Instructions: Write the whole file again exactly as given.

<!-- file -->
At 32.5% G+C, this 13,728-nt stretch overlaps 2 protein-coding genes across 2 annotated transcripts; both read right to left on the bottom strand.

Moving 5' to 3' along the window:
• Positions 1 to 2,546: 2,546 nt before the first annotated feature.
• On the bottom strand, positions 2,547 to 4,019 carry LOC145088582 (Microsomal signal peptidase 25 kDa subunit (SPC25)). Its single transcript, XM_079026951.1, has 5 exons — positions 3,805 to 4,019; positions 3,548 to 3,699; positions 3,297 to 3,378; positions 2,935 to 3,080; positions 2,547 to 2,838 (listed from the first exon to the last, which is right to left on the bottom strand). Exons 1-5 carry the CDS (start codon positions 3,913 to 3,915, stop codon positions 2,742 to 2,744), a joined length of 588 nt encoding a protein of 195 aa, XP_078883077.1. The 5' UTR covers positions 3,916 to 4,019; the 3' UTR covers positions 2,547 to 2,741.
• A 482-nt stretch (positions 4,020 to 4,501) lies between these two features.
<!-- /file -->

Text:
At 32.5% G+C, this 13,728-nt stretch overlaps 2 protein-coding genes across 2 annotated transcripts; both read right to left on the bottom strand.

Moving 5' to 3' along the window:
• Positions 1 to 2,546: 2,546 nt before the first annotated feature.
• On the bottom strand, positions 2,547 to 4,019 carry LOC145088582 (Microsomal signal peptidase 25 kDa subunit (SPC25)). Its single transcript, XM_079026951.1, has 5 exons — positions 3,805 to 4,019; positions 3,548 to 3,699; positions 3,297 to 3,378; positions 2,935 to 3,080; positions 2,547 to 2,838 (listed from the first exon to the last, which is right to left on the bottom strand). Exons 1-5 carry the CDS (start codon positions 3,913 to 3,915, stop codon positions 2,742 to 2,744), a joined length of 588 nt encoding a protein of 195 aa, XP_078883077.1. The 5' UTR covers positions 3,916 to 4,019; the 3' UTR covers positions 2,547 to 2,741.
• A 482-nt stretch (positions 4,020 to 4,501) lies between these two features.